While Facebook is limiting in the amount of content you post at one time, and Twitter automatically uses the K.I.S.S. method of 140 characters per post, a blog is a more free-ing way to connect with your consumer. A blog is a great platform for showing your expertise in your given business. A place to showcase finished work product (and cross promote other business/clients), show your prowess in solving a consumers problem, or giving free advice, a blog makes you both professional AND accessible. And yes, you can and SHOULD be both. And again, when connected to your website (i.e. blog.yourbusinessnamehere.com) it will increase your traffic. A blog post once a week one to four times a month is best. You want to keep bringing your readers back. Consistent posting on various topics related to YOUR business means you’re the expert that they’ll come to, and the business that they will recommend.

You'll notice that their blog hasn't had a post since March 2008

3. Join Twitter. Find new customers you never knew you wanted.
Twitter, my friends, is not going to go away. With more and more consumers and companies jumping on the Twitter bandwagon, it has become more and more apparent that it’s one of the fastest ways to make OR break a customer relationship. Something that is becoming more and more prevalent on Twitter is businesses using this vehicle to promote their business specials (coupons, deals, promotions) in small bytes. This is an “easy to swallow” (pardon the pun) method to promote their expertise with industry articles and links, connection to others in their industry, and to link to their businesses website/blog/facebook page. One of the most powerful components of Twitter is that your users help you become the go-to in your industry. At the same time, Twitter can also break you, if you don’t stay engaged. For example – A customers makes a complaint about your product/service – it’s visible to the entire world. This is your opportunity to show just how well you handle the issue – and make a concerned customer (and their potential follower base) a lifetime customer. Whether you’re a success or failure on Twitter is all a matter of how engaged you are.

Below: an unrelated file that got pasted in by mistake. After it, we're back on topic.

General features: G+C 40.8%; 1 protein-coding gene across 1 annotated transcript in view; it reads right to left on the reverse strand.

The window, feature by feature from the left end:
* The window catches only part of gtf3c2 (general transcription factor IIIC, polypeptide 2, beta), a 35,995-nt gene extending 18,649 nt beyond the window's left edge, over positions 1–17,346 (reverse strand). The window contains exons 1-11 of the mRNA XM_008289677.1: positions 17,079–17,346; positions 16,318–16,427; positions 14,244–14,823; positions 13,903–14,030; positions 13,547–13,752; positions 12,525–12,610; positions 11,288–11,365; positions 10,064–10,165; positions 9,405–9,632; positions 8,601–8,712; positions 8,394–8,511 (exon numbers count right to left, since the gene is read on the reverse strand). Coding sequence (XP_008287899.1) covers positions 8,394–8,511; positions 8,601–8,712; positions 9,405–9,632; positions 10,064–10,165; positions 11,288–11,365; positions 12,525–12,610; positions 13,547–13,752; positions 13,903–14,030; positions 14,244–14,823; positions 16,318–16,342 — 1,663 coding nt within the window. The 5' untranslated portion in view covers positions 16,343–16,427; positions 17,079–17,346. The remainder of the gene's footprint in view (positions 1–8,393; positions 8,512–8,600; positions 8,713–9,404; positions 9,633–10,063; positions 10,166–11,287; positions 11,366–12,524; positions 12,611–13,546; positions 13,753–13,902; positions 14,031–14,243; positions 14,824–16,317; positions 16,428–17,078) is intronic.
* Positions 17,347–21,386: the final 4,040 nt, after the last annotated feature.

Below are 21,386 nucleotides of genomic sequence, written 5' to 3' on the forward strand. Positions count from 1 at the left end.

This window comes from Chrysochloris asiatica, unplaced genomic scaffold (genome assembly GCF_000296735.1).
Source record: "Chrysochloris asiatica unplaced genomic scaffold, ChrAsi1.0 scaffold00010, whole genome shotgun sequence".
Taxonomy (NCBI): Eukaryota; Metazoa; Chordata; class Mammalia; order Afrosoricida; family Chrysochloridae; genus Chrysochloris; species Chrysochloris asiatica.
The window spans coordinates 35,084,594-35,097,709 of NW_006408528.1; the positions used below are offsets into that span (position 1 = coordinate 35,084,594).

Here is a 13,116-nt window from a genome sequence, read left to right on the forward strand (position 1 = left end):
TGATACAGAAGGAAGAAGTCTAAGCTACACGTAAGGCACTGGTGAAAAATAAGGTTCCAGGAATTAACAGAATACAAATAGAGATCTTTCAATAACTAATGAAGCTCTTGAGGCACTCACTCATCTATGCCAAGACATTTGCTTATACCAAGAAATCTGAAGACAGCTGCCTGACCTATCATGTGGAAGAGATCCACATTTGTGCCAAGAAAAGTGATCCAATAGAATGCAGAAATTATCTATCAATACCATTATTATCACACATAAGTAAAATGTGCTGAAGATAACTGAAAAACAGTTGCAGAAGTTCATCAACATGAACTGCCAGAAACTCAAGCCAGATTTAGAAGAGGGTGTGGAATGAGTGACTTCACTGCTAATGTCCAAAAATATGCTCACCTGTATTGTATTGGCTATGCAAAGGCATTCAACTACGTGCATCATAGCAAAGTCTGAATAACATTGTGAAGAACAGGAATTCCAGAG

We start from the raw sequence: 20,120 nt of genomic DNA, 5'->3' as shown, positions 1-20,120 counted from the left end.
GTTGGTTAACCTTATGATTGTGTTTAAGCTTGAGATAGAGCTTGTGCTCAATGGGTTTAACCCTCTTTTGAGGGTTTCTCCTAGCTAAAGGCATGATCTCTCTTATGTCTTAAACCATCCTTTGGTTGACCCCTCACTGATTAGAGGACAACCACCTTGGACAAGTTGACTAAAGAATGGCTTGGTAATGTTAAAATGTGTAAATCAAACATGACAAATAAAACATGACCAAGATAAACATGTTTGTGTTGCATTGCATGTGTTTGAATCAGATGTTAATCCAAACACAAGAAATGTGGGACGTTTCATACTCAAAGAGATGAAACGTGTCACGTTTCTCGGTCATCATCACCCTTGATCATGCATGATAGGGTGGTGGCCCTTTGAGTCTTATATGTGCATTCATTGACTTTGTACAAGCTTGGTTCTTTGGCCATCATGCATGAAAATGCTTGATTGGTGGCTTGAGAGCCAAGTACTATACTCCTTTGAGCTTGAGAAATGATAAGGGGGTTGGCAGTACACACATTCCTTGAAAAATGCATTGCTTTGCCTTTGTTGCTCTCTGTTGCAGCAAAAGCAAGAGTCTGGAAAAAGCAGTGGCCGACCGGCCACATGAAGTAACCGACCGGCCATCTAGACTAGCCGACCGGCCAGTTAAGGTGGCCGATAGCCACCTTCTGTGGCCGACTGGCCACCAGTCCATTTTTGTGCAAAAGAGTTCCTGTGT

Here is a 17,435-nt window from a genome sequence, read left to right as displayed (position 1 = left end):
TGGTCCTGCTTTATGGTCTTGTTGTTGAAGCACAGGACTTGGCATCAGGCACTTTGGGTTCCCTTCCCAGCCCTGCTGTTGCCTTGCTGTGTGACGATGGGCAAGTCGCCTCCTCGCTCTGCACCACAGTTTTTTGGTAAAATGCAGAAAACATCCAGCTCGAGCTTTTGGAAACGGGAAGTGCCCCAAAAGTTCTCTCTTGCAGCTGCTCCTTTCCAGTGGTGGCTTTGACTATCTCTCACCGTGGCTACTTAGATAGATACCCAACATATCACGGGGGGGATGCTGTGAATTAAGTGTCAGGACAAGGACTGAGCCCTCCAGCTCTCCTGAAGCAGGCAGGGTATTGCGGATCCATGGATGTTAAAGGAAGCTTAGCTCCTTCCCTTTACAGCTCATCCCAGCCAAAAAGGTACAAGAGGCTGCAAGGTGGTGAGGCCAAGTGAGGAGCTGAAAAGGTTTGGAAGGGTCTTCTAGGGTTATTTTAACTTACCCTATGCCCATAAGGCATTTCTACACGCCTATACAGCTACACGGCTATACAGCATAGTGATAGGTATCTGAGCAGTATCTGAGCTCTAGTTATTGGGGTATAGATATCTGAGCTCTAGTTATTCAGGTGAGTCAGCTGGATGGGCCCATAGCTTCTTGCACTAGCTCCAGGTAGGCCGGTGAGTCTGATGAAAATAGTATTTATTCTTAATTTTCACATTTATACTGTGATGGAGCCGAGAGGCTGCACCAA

4. Post links to your Facebook, Twitter and Blog ON your company’s website.
I shouldn’t have to explain this one, but I will anyway. Consumers who have to search high and low to find you will give up and move on the next possible business name on their list. Don’t be the next name. Be the only name. Use the web to your advantage.

5. If you want Social Media to work for you, but you don’t want to do the work – you should hire someone to do it for you.
The reason Social Media Managers exist is because it’s their JOB to understand the ins and outs of the impact of Social Media and how to track the ROI. Like you’re an expert at what you do, they’re experts at what they do. Can you have a successful social media program without one? Yes. But how successful that campaign is depends on how much time you put into it.  You should be spending about 20 hours a week on just your own social media work. Kinda cuts into your regular business time doesn’t it? And having a social media manager working DIRECTLY for you, means that they understand the ins and outs of your business. They create plans for a successful program – setting goals like google analytics conversions, increased traffic, sales leads, optimized SEO and more.  And because they know how to do it in a very time-effective manner, they can do it in less than 20 hours a week, saving you time, money and energy and getting you great results.